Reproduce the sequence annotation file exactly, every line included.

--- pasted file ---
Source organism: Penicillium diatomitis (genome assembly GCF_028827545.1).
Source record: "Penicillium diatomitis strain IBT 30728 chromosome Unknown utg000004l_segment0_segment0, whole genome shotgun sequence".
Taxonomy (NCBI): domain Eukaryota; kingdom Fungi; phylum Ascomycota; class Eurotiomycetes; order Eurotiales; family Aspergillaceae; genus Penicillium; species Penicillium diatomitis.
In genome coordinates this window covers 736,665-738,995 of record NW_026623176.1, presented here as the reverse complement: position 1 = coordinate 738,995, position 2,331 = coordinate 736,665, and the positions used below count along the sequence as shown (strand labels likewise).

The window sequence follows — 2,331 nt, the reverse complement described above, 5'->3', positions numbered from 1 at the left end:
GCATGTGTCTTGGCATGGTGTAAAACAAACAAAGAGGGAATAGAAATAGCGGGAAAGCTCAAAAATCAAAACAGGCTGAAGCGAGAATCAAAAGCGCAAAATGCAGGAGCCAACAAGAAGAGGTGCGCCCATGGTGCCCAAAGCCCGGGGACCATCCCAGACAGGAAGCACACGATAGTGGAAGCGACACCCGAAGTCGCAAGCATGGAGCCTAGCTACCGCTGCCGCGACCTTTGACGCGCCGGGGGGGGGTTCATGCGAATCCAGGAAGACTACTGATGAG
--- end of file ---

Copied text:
Source organism: Penicillium diatomitis (genome assembly GCF_028827545.1).
Source record: "Penicillium diatomitis strain IBT 30728 chromosome Unknown utg000004l_segment0_segment0, whole genome shotgun sequence".
Taxonomy (NCBI): domain Eukaryota; kingdom Fungi; phylum Ascomycota; class Eurotiomycetes; order Eurotiales; family Aspergillaceae; genus Penicillium; species Penicillium diatomitis.
In genome coordinates this window covers 736,665-738,995 of record NW_026623176.1, presented here as the reverse complement: position 1 = coordinate 738,995, position 2,331 = coordinate 736,665, and the positions used below count along the sequence as shown (strand labels likewise).

The window sequence follows — 2,331 nt, the reverse complement described above, 5'->3', positions numbered from 1 at the left end:
GCATGTGTCTTGGCATGGTGTAAAACAAACAAAGAGGGAATAGAAATAGCGGGAAAGCTCAAAAATCAAAACAGGCTGAAGCGAGAATCAAAAGCGCAAAATGCAGGAGCCAACAAGAAGAGGTGCGCCCATGGTGCCCAAAGCCCGGGGACCATCCCAGACAGGAAGCACACGATAGTGGAAGCGACACCCGAAGTCGCAAGCATGGAGCCTAGCTACCGCTGCCGCGACCTTTGACGCGCCGGGGGGGGGTTCATGCGAATCCAGGAAGACTACTGATGAG